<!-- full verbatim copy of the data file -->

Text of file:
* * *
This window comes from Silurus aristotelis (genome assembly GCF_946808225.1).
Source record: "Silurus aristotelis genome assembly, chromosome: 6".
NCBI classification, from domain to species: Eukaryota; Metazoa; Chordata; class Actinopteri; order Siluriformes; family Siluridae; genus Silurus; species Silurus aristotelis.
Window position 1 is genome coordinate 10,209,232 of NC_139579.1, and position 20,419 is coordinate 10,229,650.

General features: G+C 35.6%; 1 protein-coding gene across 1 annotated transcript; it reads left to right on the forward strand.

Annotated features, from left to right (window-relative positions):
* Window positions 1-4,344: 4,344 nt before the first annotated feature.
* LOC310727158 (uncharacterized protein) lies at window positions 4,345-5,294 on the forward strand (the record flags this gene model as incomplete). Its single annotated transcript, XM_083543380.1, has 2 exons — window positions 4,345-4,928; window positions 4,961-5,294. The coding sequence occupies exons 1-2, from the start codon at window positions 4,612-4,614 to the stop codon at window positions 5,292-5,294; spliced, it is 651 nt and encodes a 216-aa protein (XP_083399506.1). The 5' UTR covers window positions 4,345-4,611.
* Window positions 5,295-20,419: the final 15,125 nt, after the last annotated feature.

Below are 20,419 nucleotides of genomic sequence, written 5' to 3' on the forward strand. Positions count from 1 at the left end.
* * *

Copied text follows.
This window comes from Silurus aristotelis (genome assembly GCF_946808225.1).
Source record: "Silurus aristotelis genome assembly, chromosome: 6".
NCBI classification, from domain to species: Eukaryota; Metazoa; Chordata; class Actinopteri; order Siluriformes; family Siluridae; genus Silurus; species Silurus aristotelis.
Window position 1 is genome coordinate 10,209,232 of NC_139579.1, and position 20,419 is coordinate 10,229,650.

General features: G+C 35.6%; 1 protein-coding gene across 1 annotated transcript; it reads left to right on the forward strand.

Annotated features, from left to right (window-relative positions):
* Window positions 1-4,344: 4,344 nt before the first annotated feature.
* LOC310727158 (uncharacterized protein) lies at window positions 4,345-5,294 on the forward strand (the record flags this gene model as incomplete). Its single annotated transcript, XM_083543380.1, has 2 exons — window positions 4,345-4,928; window positions 4,961-5,294. The coding sequence occupies exons 1-2, from the start codon at window positions 4,612-4,614 to the stop codon at window positions 5,292-5,294; spliced, it is 651 nt and encodes a 216-aa protein (XP_083399506.1). The 5' UTR covers window positions 4,345-4,611.
* Window positions 5,295-20,419: the final 15,125 nt, after the last annotated feature.

Below are 20,419 nucleotides of genomic sequence, written 5' to 3' on the forward strand. Positions count from 1 at the left end.